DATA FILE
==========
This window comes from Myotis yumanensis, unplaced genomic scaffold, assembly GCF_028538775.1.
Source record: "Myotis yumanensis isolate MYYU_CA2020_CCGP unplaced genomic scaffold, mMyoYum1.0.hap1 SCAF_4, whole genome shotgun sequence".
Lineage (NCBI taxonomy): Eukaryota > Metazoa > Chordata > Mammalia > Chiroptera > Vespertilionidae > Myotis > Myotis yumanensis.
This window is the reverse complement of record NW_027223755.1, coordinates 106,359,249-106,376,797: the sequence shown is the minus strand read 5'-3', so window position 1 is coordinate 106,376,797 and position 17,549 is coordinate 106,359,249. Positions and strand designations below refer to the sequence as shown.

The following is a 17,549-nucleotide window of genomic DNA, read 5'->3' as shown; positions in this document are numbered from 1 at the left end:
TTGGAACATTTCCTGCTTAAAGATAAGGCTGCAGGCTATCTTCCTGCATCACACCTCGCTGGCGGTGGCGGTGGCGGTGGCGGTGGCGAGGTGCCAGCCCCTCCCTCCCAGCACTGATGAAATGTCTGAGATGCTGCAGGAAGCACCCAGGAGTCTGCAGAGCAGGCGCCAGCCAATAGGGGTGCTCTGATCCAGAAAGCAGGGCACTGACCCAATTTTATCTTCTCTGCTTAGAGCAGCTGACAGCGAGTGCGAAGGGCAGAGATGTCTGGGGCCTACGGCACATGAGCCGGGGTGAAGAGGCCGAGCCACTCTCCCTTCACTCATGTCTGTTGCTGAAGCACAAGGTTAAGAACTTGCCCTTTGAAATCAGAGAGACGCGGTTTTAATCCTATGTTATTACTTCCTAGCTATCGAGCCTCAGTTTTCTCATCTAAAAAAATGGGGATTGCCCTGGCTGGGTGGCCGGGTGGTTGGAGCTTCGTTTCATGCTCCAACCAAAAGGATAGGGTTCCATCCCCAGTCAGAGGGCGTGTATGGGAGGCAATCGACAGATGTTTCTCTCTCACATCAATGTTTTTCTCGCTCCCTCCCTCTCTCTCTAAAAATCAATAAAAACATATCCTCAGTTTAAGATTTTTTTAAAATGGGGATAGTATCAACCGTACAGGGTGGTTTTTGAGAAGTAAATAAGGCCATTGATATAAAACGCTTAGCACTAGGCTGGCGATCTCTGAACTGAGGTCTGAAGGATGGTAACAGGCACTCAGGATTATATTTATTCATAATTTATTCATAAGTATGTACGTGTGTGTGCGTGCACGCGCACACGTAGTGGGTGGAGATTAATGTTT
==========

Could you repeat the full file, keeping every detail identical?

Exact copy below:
This window comes from Myotis yumanensis, unplaced genomic scaffold, assembly GCF_028538775.1.
Source record: "Myotis yumanensis isolate MYYU_CA2020_CCGP unplaced genomic scaffold, mMyoYum1.0.hap1 SCAF_4, whole genome shotgun sequence".
Lineage (NCBI taxonomy): Eukaryota > Metazoa > Chordata > Mammalia > Chiroptera > Vespertilionidae > Myotis > Myotis yumanensis.
This window is the reverse complement of record NW_027223755.1, coordinates 106,359,249-106,376,797: the sequence shown is the minus strand read 5'-3', so window position 1 is coordinate 106,376,797 and position 17,549 is coordinate 106,359,249. Positions and strand designations below refer to the sequence as shown.

The following is a 17,549-nucleotide window of genomic DNA, read 5'->3' as shown; positions in this document are numbered from 1 at the left end:
TTGGAACATTTCCTGCTTAAAGATAAGGCTGCAGGCTATCTTCCTGCATCACACCTCGCTGGCGGTGGCGGTGGCGGTGGCGGTGGCGAGGTGCCAGCCCCTCCCTCCCAGCACTGATGAAATGTCTGAGATGCTGCAGGAAGCACCCAGGAGTCTGCAGAGCAGGCGCCAGCCAATAGGGGTGCTCTGATCCAGAAAGCAGGGCACTGACCCAATTTTATCTTCTCTGCTTAGAGCAGCTGACAGCGAGTGCGAAGGGCAGAGATGTCTGGGGCCTACGGCACATGAGCCGGGGTGAAGAGGCCGAGCCACTCTCCCTTCACTCATGTCTGTTGCTGAAGCACAAGGTTAAGAACTTGCCCTTTGAAATCAGAGAGACGCGGTTTTAATCCTATGTTATTACTTCCTAGCTATCGAGCCTCAGTTTTCTCATCTAAAAAAATGGGGATTGCCCTGGCTGGGTGGCCGGGTGGTTGGAGCTTCGTTTCATGCTCCAACCAAAAGGATAGGGTTCCATCCCCAGTCAGAGGGCGTGTATGGGAGGCAATCGACAGATGTTTCTCTCTCACATCAATGTTTTTCTCGCTCCCTCCCTCTCTCTCTAAAAATCAATAAAAACATATCCTCAGTTTAAGATTTTTTTAAAATGGGGATAGTATCAACCGTACAGGGTGGTTTTTGAGAAGTAAATAAGGCCATTGATATAAAACGCTTAGCACTAGGCTGGCGATCTCTGAACTGAGGTCTGAAGGATGGTAACAGGCACTCAGGATTATATTTATTCATAATTTATTCATAAGTATGTACGTGTGTGTGCGTGCACGCGCACACGTAGTGGGTGGAGATTAATGTTT